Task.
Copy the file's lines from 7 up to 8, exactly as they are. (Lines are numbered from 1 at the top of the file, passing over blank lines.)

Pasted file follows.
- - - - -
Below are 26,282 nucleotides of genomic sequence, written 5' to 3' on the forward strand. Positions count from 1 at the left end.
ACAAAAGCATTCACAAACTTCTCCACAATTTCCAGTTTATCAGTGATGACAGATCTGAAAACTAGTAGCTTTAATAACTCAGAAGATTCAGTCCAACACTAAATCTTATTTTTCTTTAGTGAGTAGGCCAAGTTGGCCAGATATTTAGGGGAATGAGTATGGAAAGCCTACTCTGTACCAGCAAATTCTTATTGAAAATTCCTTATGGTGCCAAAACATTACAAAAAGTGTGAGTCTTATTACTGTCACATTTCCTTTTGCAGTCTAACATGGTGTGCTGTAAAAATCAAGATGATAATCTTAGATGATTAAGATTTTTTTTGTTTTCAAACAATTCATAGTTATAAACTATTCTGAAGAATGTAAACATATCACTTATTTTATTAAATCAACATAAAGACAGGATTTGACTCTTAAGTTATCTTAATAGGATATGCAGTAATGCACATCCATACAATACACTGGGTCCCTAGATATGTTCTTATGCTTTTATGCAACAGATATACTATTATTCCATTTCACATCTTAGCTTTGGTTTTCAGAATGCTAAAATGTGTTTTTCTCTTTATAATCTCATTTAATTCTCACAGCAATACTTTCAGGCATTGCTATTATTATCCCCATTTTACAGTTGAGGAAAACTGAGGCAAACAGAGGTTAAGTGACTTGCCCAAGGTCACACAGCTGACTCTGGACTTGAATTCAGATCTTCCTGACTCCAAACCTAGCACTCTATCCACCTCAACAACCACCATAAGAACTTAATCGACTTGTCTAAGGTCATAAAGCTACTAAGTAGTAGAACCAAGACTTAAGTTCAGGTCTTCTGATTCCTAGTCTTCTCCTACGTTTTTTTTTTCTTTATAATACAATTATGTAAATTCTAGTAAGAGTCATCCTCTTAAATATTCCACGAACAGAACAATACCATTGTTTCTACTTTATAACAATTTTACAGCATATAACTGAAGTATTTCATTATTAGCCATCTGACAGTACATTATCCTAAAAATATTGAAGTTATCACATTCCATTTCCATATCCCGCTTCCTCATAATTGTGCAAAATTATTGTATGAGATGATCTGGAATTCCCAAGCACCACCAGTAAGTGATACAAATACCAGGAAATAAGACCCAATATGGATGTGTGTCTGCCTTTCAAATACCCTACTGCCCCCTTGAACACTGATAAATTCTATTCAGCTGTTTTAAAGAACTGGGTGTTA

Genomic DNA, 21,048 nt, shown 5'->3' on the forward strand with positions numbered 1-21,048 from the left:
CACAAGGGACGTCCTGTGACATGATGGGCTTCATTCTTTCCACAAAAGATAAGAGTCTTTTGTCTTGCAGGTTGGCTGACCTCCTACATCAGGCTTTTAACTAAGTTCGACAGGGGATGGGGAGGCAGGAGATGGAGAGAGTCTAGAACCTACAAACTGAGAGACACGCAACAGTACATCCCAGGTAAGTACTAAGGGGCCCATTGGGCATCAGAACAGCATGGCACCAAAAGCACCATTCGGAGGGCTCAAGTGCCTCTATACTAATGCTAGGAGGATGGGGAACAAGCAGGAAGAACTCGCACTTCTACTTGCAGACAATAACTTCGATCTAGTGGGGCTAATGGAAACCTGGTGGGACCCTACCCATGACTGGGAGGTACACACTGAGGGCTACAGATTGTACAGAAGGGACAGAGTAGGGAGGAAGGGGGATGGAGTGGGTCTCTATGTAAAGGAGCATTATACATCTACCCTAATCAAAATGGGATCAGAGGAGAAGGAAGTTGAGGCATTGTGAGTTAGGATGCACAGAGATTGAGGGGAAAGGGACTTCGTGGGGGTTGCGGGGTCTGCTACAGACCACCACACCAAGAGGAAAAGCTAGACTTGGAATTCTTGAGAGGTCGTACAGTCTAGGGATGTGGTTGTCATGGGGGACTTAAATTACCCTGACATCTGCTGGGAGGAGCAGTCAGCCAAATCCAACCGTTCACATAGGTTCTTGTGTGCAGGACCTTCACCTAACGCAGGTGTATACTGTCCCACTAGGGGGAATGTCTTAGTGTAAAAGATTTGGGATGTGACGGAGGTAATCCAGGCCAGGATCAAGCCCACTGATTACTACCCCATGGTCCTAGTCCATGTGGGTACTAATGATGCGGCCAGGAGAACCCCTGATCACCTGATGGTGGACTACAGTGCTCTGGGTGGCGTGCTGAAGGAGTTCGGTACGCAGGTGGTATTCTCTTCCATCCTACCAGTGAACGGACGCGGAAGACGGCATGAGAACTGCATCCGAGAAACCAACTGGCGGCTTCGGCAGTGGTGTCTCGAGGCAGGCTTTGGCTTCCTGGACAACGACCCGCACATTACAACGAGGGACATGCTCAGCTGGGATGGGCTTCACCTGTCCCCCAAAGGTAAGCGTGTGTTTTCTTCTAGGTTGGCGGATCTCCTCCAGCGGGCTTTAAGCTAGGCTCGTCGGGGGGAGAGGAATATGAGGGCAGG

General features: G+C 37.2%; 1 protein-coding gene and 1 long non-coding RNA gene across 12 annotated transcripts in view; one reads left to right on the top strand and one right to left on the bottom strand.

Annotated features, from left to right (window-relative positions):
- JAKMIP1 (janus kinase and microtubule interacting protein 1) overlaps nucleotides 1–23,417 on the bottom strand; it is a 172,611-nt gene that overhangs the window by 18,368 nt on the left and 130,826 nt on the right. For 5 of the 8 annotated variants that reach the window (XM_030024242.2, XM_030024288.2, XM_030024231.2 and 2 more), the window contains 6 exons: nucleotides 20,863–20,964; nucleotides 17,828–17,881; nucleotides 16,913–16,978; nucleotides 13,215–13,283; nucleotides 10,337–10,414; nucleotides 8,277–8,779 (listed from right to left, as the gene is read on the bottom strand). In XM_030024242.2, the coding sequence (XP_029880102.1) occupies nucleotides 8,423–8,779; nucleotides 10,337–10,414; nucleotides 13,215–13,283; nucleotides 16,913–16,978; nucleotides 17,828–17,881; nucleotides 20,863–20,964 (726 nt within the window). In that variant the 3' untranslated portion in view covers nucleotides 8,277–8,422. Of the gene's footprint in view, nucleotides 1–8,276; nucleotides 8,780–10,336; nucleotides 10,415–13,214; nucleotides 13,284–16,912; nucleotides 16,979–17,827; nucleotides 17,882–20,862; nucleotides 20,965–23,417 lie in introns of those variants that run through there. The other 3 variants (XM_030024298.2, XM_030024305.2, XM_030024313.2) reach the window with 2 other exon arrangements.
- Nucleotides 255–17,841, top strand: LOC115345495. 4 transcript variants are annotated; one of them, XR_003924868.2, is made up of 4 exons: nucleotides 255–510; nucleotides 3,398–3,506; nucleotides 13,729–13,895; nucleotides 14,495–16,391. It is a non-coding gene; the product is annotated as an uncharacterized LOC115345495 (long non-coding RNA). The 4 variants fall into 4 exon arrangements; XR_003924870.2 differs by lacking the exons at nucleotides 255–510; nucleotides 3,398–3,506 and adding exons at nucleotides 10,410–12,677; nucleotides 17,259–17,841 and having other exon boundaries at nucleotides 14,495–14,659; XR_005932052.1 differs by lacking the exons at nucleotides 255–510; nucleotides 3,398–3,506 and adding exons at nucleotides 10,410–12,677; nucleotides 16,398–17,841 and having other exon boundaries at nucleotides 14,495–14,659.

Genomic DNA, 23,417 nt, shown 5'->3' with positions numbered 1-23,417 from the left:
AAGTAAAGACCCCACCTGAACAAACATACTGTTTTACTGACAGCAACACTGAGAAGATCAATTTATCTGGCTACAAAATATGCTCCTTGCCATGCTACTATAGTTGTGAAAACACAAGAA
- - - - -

- JAKMIP1 (janus kinase and microtubule interacting protein 1) overlaps nucleotides 1–23,417 on the bottom strand; it is a 172,611-nt gene that overhangs the window by 18,368 nt on the left and 130,826 nt on the right. For 5 of the 8 annotated variants that reach the window (XM_030024242.2, XM_030024288.2, XM_030024231.2 and 2 more), the window contains 6 exons: nucleotides 20,863–20,964; nucleotides 17,828–17,881; nucleotides 16,913–16,978; nucleotides 13,215–13,283; nucleotides 10,337–10,414; nucleotides 8,277–8,779 (listed from right to left, as the gene is read on the bottom strand). In XM_030024242.2, the coding sequence (XP_029880102.1) occupies nucleotides 8,423–8,779; nucleotides 10,337–10,414; nucleotides 13,215–13,283; nucleotides 16,913–16,978; nucleotides 17,828–17,881; nucleotides 20,863–20,964 (726 nt within the window). In that variant the 3' untranslated portion in view covers nucleotides 8,277–8,422. Of the gene's footprint in view, nucleotides 1–8,276; nucleotides 8,780–10,336; nucleotides 10,415–13,214; nucleotides 13,284–16,912; nucleotides 16,979–17,827; nucleotides 17,882–20,862; nucleotides 20,965–23,417 lie in introns of those variants that run through there. The other 3 variants (XM_030024298.2, XM_030024305.2, XM_030024313.2) reach the window with 2 other exon arrangements.
- Nucleotides 255–17,841, top strand: LOC115345495. 4 transcript variants are annotated; one of them, XR_003924868.2, is made up of 4 exons: nucleotides 255–510; nucleotides 3,398–3,506; nucleotides 13,729–13,895; nucleotides 14,495–16,391. It is a non-coding gene; the product is annotated as an uncharacterized LOC115345495 (long non-coding RNA). The 4 variants fall into 4 exon arrangements; XR_003924870.2 differs by lacking the exons at nucleotides 255–510; nucleotides 3,398–3,506 and adding exons at nucleotides 10,410–12,677; nucleotides 17,259–17,841 and having other exon boundaries at nucleotides 14,495–14,659; XR_005932052.1 differs by lacking the exons at nucleotides 255–510; nucleotides 3,398–3,506 and adding exons at nucleotides 10,410–12,677; nucleotides 16,398–17,841 and having other exon boundaries at nucleotides 14,495–14,659.